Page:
Do Bahá'ís Confess Their Sins ?
We soon learned from both children and adults that there was no guarantee of either secrets or confidentiality. That is probably why I have always been suspicious of confessing one's sins to another person as the only way to salvation--or, at least, forgiveness. Neither seemed to happen when I tried it!
Confession of sins, however, does seem to be associated with religion, and in some cases is even a basic tenet. It is not so in the Bahá'í Faith:
"...When the sinner findeth himself wholly detached and freed from all save God, he should beg forgiveness and pardon from Him. Confession of sins and transgressions before human beings is not permissible, as it hath never been nor will ever be conducive to divine forgiveness. Moreover such confession before people results in one's humiliation and abasement, and God--exalted be His glory--wisheth not the humiliation of His servants....The sinner should, between himself and God, implore mercy from the Ocean of mercy, beg forgiveness from the Heaven of generosity..." - Tablets of Baha'u'llah, p. 25
Confessing my transgressions only to God does not preclude asking for forgiveness from someone I might have injured, nor does it mean I cannot seek guidance from professionals. "The Universal House of Justice [the International Bahá'í administrative body] has also clarified that Bahá'u'lláh's prohibition concerning the confession of sins does not prevent an individual from admitting transgressions in the course of consultations held under the aegis of Bahá'í institutions. Likewise, it does not preclude the possibility of seeking advice from a close friend or of a professional counsellor regarding such matters." - Bahá'u'lláh, The Book of Laws, Kitáb-i-Aqdas, p. 194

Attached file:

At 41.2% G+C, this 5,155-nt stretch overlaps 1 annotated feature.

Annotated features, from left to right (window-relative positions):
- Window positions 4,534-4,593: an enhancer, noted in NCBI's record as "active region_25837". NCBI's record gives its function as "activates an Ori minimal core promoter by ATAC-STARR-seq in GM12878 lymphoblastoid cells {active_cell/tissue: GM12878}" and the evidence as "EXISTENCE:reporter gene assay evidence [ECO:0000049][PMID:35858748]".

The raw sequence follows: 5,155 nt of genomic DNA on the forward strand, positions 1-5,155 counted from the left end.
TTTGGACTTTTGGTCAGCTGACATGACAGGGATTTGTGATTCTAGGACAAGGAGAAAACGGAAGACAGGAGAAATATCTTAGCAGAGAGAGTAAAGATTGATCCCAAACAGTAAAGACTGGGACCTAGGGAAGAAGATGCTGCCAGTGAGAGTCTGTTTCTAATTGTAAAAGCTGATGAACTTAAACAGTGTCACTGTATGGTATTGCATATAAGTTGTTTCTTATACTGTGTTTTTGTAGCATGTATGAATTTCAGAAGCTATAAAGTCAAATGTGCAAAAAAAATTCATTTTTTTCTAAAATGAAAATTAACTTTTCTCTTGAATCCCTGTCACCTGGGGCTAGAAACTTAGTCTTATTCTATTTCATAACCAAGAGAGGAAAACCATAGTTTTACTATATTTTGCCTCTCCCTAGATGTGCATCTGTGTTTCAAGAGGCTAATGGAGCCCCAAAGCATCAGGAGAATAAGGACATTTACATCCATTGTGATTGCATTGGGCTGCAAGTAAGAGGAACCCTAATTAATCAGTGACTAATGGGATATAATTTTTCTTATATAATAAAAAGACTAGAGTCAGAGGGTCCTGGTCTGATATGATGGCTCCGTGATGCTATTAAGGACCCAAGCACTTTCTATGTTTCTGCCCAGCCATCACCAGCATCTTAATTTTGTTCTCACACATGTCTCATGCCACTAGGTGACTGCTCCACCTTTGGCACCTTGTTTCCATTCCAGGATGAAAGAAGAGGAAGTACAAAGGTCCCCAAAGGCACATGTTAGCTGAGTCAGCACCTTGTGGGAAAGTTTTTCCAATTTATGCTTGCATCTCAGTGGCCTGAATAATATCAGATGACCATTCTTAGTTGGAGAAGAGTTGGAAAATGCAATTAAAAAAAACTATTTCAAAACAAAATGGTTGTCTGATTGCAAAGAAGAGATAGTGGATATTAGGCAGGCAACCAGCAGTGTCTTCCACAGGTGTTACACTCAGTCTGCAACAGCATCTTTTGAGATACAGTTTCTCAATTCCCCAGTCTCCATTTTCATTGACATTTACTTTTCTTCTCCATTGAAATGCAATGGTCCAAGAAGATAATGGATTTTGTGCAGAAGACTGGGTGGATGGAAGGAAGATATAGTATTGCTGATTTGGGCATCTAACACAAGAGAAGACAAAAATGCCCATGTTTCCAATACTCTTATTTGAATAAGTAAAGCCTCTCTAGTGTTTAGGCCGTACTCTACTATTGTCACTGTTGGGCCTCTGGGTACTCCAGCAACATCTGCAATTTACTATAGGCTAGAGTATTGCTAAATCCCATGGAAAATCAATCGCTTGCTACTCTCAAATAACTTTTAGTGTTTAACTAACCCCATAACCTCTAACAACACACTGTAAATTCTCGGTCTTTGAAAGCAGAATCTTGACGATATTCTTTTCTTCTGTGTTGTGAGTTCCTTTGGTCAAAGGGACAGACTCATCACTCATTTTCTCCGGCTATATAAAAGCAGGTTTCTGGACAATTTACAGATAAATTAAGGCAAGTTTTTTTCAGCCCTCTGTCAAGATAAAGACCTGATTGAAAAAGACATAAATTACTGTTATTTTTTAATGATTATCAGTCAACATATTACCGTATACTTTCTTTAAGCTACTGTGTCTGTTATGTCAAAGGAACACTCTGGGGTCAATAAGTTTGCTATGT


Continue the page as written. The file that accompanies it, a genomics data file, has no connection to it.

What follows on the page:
Here is the important difference between consulting and confessing: "It should be borne in mind that all consultation is aimed at arriving at a solution to a problem and is quite different from the sort of group baring of the soul that is popular in some circles these days and which borders on the kind of confession that is forbidden in the Faith." - National Spiritual Assembly of the Bahá'ís of the United States of America, in their handbook for local Bahá'í administration, Developing Distinctive Baha'i Communities.
For just how to confess, there are prayers and meditations revealed by the central figures of the Bahá'í Faith that I can use to orient myself to the process. They help to foster acceptance of my mistakes and/or wrongdoing, as well as belief in God's forgiveness--not to mention learning to forgive myself. Many of these can be found in the Sacred Texts currently available in public libraries, on Amazon.com, from BahaiBooksource.com, and free to read and download in several formats and many languages from several Bahá'í online reference libraries.
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